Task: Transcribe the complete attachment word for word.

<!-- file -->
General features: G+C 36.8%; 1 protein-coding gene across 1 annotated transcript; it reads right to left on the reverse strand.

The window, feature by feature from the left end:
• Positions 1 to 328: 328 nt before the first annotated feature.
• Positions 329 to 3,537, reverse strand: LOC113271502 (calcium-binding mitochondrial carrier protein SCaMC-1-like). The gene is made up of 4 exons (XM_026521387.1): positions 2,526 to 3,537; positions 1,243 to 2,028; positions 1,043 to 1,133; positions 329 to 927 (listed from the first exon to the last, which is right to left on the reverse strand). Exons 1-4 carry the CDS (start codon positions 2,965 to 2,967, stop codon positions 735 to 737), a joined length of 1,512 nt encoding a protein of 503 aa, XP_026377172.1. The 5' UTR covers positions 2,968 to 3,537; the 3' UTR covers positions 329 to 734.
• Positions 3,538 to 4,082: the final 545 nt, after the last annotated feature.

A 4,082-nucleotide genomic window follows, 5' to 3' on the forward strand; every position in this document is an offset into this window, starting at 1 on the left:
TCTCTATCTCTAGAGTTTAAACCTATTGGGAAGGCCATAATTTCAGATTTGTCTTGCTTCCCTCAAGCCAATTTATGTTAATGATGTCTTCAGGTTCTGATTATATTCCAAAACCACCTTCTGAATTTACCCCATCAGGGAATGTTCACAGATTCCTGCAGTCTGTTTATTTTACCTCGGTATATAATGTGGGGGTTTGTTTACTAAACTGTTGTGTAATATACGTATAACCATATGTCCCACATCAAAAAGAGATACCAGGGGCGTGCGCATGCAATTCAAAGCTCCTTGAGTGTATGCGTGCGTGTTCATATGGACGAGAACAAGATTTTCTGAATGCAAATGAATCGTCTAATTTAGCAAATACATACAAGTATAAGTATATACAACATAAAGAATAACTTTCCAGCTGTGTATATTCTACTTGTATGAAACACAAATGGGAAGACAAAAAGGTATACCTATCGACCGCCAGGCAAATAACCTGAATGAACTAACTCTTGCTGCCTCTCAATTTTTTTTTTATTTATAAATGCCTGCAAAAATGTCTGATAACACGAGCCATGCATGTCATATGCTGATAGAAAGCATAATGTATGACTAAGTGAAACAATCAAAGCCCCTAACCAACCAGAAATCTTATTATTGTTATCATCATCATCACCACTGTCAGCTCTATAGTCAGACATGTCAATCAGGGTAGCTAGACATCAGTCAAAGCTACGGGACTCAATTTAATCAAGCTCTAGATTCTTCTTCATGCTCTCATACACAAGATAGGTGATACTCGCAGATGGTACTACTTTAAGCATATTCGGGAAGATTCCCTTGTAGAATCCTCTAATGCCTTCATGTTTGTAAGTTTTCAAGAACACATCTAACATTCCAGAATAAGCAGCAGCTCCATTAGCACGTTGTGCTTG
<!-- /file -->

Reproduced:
General features: G+C 36.8%; 1 protein-coding gene across 1 annotated transcript; it reads right to left on the reverse strand.

The window, feature by feature from the left end:
• Positions 1 to 328: 328 nt before the first annotated feature.
• Positions 329 to 3,537, reverse strand: LOC113271502 (calcium-binding mitochondrial carrier protein SCaMC-1-like). The gene is made up of 4 exons (XM_026521387.1): positions 2,526 to 3,537; positions 1,243 to 2,028; positions 1,043 to 1,133; positions 329 to 927 (listed from the first exon to the last, which is right to left on the reverse strand). Exons 1-4 carry the CDS (start codon positions 2,965 to 2,967, stop codon positions 735 to 737), a joined length of 1,512 nt encoding a protein of 503 aa, XP_026377172.1. The 5' UTR covers positions 2,968 to 3,537; the 3' UTR covers positions 329 to 734.
• Positions 3,538 to 4,082: the final 545 nt, after the last annotated feature.

A 4,082-nucleotide genomic window follows, 5' to 3' on the forward strand; every position in this document is an offset into this window, starting at 1 on the left:
TCTCTATCTCTAGAGTTTAAACCTATTGGGAAGGCCATAATTTCAGATTTGTCTTGCTTCCCTCAAGCCAATTTATGTTAATGATGTCTTCAGGTTCTGATTATATTCCAAAACCACCTTCTGAATTTACCCCATCAGGGAATGTTCACAGATTCCTGCAGTCTGTTTATTTTACCTCGGTATATAATGTGGGGGTTTGTTTACTAAACTGTTGTGTAATATACGTATAACCATATGTCCCACATCAAAAAGAGATACCAGGGGCGTGCGCATGCAATTCAAAGCTCCTTGAGTGTATGCGTGCGTGTTCATATGGACGAGAACAAGATTTTCTGAATGCAAATGAATCGTCTAATTTAGCAAATACATACAAGTATAAGTATATACAACATAAAGAATAACTTTCCAGCTGTGTATATTCTACTTGTATGAAACACAAATGGGAAGACAAAAAGGTATACCTATCGACCGCCAGGCAAATAACCTGAATGAACTAACTCTTGCTGCCTCTCAATTTTTTTTTTATTTATAAATGCCTGCAAAAATGTCTGATAACACGAGCCATGCATGTCATATGCTGATAGAAAGCATAATGTATGACTAAGTGAAACAATCAAAGCCCCTAACCAACCAGAAATCTTATTATTGTTATCATCATCATCACCACTGTCAGCTCTATAGTCAGACATGTCAATCAGGGTAGCTAGACATCAGTCAAAGCTACGGGACTCAATTTAATCAAGCTCTAGATTCTTCTTCATGCTCTCATACACAAGATAGGTGATACTCGCAGATGGTACTACTTTAAGCATATTCGGGAAGATTCCCTTGTAGAATCCTCTAATGCCTTCATGTTTGTAAGTTTTCAAGAACACATCTAACATTCCAGAATAAGCAGCAGCTCCATTAGCACGTTGTGCTTG